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CMS Outlines 3 New Drug Pricing Models Targeting Wide Scope of Therapies


Targeting everyday chronic conditions to rare diseases that require costly, sometimes 1-time treatments, CMS Tuesday announced an intent to test 3 new models in an effort to lower drug prices and widen access to expensive, life-changing therapies for patients in Medicare and Medicaid.

Targeting everyday chronic conditions to rare diseases that require costly treatments, CMS Tuesday announced an intent to test 3 new models in an effort to lower drug prices and widen access across Medicare Part D, Medicare Part B, and Medicaid.

HHS said the proposal, released in a report, is in response to President Joe Biden's executive order in October, 2022, directing the Center for Medicare and Medicaid Innovation, now called the Innovation Center, to come up with ways to lower drug costs while ensuring high-quality care.

The 3 proposed models would create a list of generic drugs in Part D capped at $2; create outcomes-based agreements in state Medicaid plans; and change Part B reimbursement for therapies approved under the FDA's accelerated approval process, where therapies for diseases with high unmet need may not have their confirmatory trials finished by the date the drug makers originally said they would be.

The first model, called the Medicare $2 Drug List or the Medicare High-Value Drug List Model, would encourage Part D drug plans to offer a low, fixed co-payment for a standardized list of generic drugs that treat 150 chronic conditions, such as hypertension and hyperlipedemia. This model would be voluntary.

The second model, called the Cell and Gene Therapy Access Model, envisions state Medicaid agencies working with CMS to coordinate and administer multi-state, outcomes-based agreements with drug makers for certain cell and gene therapies, such as sickle cell therapies and hemophilia, as well as cancer.

This model could launch in 2026, CMS said.

The concept for the third model stems from concerns that some therapies being used on patients through an accelerated approval pathway (AAP) are not always being vetted with robust, final, clinical evidence.

Under the proposed Accelerating Clinical Evidence Model, CMS, working with the FDA, would develop payment methods for drugs approved under AAP in an effort to reduce Medicare spending on drugs that have no confirmed clinical benefit. CMS said it wants to "encourage timely confirmatory trial completion and improve access to post-market safety and efficacy data."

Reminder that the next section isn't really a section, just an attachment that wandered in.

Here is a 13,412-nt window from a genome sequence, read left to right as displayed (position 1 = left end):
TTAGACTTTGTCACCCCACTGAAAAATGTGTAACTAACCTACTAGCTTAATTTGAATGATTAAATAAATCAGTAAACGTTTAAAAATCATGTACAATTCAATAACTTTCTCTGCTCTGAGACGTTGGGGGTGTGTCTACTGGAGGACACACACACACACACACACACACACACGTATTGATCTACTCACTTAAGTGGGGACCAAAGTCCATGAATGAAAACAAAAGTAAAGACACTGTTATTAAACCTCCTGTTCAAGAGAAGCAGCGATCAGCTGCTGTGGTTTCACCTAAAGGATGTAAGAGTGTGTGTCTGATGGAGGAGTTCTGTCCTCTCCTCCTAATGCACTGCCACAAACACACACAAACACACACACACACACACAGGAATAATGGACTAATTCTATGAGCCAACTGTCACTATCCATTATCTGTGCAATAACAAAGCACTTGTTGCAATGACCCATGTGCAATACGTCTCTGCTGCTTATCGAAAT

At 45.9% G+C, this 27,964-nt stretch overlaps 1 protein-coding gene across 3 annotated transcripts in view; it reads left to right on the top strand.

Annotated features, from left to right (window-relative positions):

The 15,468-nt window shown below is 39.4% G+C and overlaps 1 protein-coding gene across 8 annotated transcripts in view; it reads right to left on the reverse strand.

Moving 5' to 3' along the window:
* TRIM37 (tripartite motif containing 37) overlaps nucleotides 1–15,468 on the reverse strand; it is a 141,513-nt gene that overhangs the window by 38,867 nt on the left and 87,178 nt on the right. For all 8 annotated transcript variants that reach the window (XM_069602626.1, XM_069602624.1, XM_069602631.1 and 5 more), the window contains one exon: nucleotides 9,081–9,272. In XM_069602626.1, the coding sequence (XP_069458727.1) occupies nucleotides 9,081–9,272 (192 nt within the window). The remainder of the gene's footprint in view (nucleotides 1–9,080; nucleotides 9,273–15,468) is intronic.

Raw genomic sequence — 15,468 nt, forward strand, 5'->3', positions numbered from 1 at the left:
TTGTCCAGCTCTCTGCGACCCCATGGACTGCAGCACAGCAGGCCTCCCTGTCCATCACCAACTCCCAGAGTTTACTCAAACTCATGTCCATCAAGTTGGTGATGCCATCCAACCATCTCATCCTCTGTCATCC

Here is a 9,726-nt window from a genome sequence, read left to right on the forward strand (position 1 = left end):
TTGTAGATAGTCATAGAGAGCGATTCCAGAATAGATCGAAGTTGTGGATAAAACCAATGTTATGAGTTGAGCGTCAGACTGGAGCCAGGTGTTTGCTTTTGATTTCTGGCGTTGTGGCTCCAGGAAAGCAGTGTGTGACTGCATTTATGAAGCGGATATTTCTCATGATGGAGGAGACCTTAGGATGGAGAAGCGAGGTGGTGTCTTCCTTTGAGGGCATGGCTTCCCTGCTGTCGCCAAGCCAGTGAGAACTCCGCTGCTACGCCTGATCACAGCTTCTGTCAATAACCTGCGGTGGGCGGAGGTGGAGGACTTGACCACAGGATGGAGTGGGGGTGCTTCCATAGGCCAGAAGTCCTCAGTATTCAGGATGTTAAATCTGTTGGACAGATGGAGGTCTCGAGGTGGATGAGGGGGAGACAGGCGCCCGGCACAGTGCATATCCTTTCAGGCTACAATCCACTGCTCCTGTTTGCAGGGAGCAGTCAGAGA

"As of May 2022, 104 out of the 278 drug applications approved through AAP have incomplete confirmatory trials, 35 (34%) of which have at least one trial past their originally planned confirmatory trial completion date," according to the HHS report. "From 2018 to 2021, Medicare and Medicaid together spent an estimated $18 billion on AAP therapies that were past their originally scheduled confirmatory trial completion date. Given the increasing number of AAP approvals, some experts are concerned the number of past-due trials may continue to increase."

CMS also outlined 3 areas that need additional research, with an eye towards possible future models, including for biosimilars, price transparency in precription drug pricing, and cell and gene therapy access for Medicare fee-for-service beneficiaries.

For biosimilars, 3 possible ideas for future research are:

  • aligning biosimilar cost-sharing and payment incentives for providers and beneficiaries
  • creating shared savings arrangements and/or payment bundles for therapeutic classes
  • adjusting payment methods to increase competition and promote investment in biosimilar development.

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